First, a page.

Intro to Networked Collaboration

New social networks born in Helsinki and Tokyo…

Since Hclong‘s First Week Assignment post talked about some of the practical conveniences and benefits of the many modern social networks that exist today, I will focus on the new types of communication that these social networks have enabled.

I found the way that Rheingold traced the development of modern social networks to Japan (i-mode) and Finland (“tekstata” or SMS) very enlightening in “Shibuya Epiphany”.  It makes sense that early adoption of the new technologies occurred in young adults as they were trying to define their own identities outside of their families.  Rheingold quotes Finnish researchers: “Text messaging is a way to share relationships”.  It seems that it was-and arguably still is-less about content with certain types of social networks and certain demographis and more about the act of communicating (sending messages like “whatchya doing”, “i’m bored”).  It allowed, and still allows, teenagers (and even children) the ability to develop individual identities by expressing themselves, and, as equally important, attaching themselves to a social group through this unmonitored, 24/7-accessible “private” social network outside the direct family group.

I believe this has really affected the way we communicate.  Usage of SMS in the U.S. has certainly caught on since then across many demographics, not only for teenagers.  I think that this has also led to or influenced the evolution of communication… leading to the eventual creation of “Status Updates” in Facebook and “twittering”.  Although these features still are preferred by the younger demographic, I certainly think that many adults see the benefit of communicating using these newer methods that have enriched their lives and in some way have allowed for ‘closer’ relationships with some of their friends.  For full disclosure, I am 31 and have only recently started using facebook.  I can’t say for sure that it has dramatically changed my friendships, but I do think it has added something new to a few of my friendships already.  I will have to see what happens over time.  A NYT Magazine article that will be in tomorrow’s paper reflects on digital intimacy and talks about the introduction of the now two-year old “News Feed” feature on facebook.  It touches on many of the topics that we are discussing this week.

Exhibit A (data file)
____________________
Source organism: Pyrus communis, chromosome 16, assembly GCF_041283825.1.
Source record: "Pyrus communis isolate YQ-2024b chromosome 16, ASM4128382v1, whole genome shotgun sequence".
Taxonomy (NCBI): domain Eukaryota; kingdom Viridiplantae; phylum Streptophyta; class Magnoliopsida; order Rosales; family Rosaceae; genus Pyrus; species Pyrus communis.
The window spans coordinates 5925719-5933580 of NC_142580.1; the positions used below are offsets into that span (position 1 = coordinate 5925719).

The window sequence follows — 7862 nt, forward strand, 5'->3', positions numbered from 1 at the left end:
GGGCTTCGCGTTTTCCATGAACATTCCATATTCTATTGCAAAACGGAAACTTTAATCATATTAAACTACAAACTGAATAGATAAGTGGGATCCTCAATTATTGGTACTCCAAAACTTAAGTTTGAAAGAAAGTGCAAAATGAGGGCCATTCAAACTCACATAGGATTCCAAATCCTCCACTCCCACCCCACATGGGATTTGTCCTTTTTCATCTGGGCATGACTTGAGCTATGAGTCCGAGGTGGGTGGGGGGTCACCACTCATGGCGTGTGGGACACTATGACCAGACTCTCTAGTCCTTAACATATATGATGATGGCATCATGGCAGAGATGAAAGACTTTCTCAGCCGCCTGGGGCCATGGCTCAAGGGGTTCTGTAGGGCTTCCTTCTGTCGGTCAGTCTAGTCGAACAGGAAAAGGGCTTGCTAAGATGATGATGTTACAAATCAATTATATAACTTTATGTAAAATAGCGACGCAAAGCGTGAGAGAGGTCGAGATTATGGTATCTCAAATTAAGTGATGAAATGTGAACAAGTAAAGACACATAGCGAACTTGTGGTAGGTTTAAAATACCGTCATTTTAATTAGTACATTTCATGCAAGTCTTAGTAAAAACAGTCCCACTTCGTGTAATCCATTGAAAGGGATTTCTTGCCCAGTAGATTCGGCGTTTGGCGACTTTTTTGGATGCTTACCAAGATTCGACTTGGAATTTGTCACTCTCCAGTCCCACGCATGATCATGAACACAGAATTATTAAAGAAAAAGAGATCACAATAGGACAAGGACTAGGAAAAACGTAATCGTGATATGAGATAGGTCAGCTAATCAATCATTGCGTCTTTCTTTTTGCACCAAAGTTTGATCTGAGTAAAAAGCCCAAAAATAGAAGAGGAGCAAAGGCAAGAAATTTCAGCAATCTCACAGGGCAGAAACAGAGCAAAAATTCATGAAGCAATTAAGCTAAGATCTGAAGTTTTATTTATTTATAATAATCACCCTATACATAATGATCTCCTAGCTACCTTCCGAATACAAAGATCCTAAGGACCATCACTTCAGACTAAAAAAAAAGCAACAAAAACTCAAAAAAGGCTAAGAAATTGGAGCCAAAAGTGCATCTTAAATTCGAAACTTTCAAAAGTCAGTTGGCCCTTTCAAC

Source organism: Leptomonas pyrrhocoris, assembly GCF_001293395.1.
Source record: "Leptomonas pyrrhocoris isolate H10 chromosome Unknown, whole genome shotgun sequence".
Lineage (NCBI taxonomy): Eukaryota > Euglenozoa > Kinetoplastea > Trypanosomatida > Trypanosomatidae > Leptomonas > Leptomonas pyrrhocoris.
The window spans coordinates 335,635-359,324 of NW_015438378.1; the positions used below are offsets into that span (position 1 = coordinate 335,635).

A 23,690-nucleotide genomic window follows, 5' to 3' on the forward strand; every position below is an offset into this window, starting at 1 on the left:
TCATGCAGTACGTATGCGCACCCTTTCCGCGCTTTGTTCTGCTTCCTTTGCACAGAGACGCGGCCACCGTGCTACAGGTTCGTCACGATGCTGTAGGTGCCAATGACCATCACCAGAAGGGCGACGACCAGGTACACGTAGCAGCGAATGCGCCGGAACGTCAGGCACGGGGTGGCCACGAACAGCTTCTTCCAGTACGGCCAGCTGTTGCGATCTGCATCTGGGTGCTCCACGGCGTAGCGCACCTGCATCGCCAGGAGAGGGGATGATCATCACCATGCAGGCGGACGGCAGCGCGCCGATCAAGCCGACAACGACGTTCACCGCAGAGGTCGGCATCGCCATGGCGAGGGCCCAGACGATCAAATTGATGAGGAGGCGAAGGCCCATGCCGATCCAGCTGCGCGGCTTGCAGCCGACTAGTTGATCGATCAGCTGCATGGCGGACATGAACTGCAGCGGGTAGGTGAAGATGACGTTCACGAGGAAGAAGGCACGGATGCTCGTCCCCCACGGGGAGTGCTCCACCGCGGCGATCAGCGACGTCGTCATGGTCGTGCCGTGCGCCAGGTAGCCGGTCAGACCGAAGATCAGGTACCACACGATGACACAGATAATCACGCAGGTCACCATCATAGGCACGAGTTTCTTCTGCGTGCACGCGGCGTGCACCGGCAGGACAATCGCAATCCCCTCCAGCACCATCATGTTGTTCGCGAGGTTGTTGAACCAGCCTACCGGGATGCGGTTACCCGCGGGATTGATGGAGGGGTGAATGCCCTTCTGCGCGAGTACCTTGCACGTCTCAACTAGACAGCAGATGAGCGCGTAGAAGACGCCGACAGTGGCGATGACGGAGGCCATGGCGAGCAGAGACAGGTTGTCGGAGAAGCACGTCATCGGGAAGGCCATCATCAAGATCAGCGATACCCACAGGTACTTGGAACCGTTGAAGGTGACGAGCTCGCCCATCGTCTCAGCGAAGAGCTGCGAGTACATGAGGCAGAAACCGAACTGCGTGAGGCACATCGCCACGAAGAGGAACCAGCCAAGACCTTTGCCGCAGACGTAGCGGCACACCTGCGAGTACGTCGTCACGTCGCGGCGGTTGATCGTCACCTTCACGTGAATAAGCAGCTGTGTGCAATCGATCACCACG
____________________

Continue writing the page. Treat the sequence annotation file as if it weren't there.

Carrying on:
One of the other effects of prevalent mobile communication (SMS/Blackberry/iPhone, etc.) is that some individuals can be looser with time.  I read this example really in one of the readings or NYT article that holds true for me and my friends specifically, while you are getting ready to go to a party or on your way, you may be texting with other friends that are also on their way or already there, so there is this feeling of being together even though you are not in the same place.  Don’t know if this is a good thing if it encourages people to always be late though.  Haha.

Another issue that these readings made me think about is the idea of us interacting with others in our physical environment, and also in a “converstation” with someone else via facebook updates, email, or SMS at the same time.  Now, no one likes the loud cell phone talker on a bus or in another public space, so I think that typing is a dramatic improvement.  You cannot necessarily communicate at the exact same time with someone face-to-face and someone farther away, but are we more distracted because we are worried about texting someone?  I don’t think that this will have an effect on the level of intimacy in face-to-face communication.  What do you think?

I would also be interested in any thoughts regarding the usage of features such as “status updates” and “news feed” in facebook as well as the usage of twitter in the larger population.  What do you think is the greatest benefit or unintended side product of using these tools?

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September 6, 2008 Posted by | social networking, tools and methodologies | , , , , , | Leave a comment